West Bengal to restart paddy procuring process from May 1

By: |
April 30, 2020 2:01 AM

Though the state is looking at bumper crop this season, but there are problems in harvesting for lack of labour, since most labourers are engaged in executing MGNREGA schemes.

The state announced procuring 52 lakh tonne of paddy this year out of which 30 lakh tonne has already been procured. (File image)The state announced procuring 52 lakh tonne of paddy this year out of which 30 lakh tonne has already been procured. (File image)

West Bengal will procure 22 lakh tonne paddy from May 1 onwards, which will ease supply of rice in the market that was constrained in the wake of lockdown due to Covid-19. The procurement would be a mix of rabi (boro) and kharif (amon) at a minimum support price (MSP) of Rs 1,855 per quintal since the procurement process of paddy harvested during the kharif season had to be stopped due to the lock down.

The state announced procuring 52 lakh tonne of paddy this year out of which 30 lakh tonne has already been procured. The government will start procuring the rest 22 lakh tonne from first week of May and that will shortly ease pressures from the market, Jyotipriya Mallick, West Bengal’s minister for food and supplies told FE.

West Bengal, on an average, produces 15 million tonne of rice annually, more than 15% of the country’s total production. There has been a short supply in the lockdown period and prices escalated by an average Rs 3-4 per kg. Mallick maintained it was due to the sudden stop in procurement, both by the government and rice mill owners, that there was a short supply for a while.

There are more than 1,000 rice mills in West Bengal and the government procurement happens through about 250 rice mills. The rest of the mills procures paddy directly from the farmers and sell it in open market.

Mill owners, who procure for themselves, generally wait for the government indent to get over after which they buy paddy at a much lower rate than the MSP. The government procurement is used to meet the government sponsored schemes like the mid day meal, the integrated child development programme, ration for tea garden workers, ration for cyclone Aila affected areas and others. The open market prices are much higher since a chunk of the rice available in the market gets exported mostly to Bangladesh via the informal route and a part is also sold to other states. Formal exports of rice from West Bengal is also dwindling.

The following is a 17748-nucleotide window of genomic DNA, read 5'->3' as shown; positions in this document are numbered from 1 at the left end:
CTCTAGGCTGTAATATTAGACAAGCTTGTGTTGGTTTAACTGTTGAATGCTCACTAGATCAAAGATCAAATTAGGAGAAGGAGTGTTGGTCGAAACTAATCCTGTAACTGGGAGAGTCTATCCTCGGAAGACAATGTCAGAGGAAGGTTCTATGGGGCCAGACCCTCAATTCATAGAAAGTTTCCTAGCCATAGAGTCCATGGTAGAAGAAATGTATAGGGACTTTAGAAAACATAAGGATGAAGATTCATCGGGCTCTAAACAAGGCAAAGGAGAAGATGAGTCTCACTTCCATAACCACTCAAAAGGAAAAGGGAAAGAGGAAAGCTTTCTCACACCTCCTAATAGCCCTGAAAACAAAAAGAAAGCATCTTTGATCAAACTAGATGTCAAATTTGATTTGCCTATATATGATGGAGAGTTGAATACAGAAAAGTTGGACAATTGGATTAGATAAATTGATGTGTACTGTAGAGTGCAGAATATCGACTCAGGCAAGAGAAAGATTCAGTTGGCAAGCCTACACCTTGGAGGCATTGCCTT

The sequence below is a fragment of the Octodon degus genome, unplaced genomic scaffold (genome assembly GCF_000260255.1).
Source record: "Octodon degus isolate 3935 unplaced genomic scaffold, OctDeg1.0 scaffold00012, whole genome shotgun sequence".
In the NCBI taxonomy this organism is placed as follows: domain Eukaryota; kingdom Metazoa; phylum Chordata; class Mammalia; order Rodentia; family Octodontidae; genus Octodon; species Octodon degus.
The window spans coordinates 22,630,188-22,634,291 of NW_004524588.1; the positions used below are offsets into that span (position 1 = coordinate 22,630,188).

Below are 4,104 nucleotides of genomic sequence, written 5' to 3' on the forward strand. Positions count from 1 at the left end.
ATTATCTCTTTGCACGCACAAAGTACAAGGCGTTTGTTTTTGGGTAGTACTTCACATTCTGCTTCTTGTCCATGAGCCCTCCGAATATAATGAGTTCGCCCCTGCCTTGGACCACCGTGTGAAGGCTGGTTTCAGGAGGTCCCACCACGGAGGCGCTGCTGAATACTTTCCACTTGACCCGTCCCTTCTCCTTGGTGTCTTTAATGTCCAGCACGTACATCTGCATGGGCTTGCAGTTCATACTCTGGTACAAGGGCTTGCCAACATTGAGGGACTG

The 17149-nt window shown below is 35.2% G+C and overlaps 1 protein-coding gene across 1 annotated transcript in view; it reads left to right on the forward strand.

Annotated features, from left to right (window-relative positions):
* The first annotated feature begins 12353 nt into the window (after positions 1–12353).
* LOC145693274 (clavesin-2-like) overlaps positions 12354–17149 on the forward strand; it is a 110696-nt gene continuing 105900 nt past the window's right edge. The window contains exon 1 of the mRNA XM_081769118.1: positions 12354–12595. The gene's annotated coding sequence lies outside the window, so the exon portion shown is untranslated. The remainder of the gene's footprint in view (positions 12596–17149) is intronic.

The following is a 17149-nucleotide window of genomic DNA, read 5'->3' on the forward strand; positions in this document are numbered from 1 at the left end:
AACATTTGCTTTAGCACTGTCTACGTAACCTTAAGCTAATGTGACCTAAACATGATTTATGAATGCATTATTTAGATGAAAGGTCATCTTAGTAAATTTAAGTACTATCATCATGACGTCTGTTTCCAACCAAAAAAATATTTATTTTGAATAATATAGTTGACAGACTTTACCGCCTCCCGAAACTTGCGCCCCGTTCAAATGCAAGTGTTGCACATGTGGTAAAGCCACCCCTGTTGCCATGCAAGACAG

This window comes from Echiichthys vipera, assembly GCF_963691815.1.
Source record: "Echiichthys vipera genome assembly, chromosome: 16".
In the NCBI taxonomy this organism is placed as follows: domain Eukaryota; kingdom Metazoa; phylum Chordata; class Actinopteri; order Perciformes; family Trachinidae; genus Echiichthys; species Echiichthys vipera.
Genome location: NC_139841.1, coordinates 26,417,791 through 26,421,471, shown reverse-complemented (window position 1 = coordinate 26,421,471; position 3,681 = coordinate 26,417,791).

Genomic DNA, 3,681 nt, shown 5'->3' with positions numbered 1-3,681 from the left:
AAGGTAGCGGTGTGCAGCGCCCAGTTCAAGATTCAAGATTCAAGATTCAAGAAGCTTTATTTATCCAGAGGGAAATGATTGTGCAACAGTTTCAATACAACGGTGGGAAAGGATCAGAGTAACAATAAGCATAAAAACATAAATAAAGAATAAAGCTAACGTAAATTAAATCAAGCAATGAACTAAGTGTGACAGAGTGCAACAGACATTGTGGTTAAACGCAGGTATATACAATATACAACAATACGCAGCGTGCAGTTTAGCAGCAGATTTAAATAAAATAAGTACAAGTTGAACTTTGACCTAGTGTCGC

Some rice mill owners make procurement on paper only and the MSP is not given to the farmers. They buy paddy from the open market at a much lower rate and sell it to the government and gets the higher government notified price. This creates a market imbalance to which the government should look into, a section of rice mill owners alleged.

Pradip Kumar Majumdar, chief minister Mamata Banerjee’s agricultural advisor had earlier said marketing West Bengal’s produce has become a problem since the Centre, through the Food Corporation of India (FCI), has not been procuring a single tonne of rice from the state for more than a year.

” We have no other option but to ask the farmers to diversify their crop and to some extend it is happening,” Majumdar said.

Of the 15 million tonne that West Bengal produces, 30% is boro or the rabi yield. Though the state is looking at bumper crop this season, but there are problems in harvesting for lack of labour, since most labourers are engaged in executing MGNREGA schemes. West Bengal is considering if harvesting can be brought under the MGNREGA to get adequate labour for harvesting the boro crop, West Bengal agriculture minister Ashish Banerjee said.

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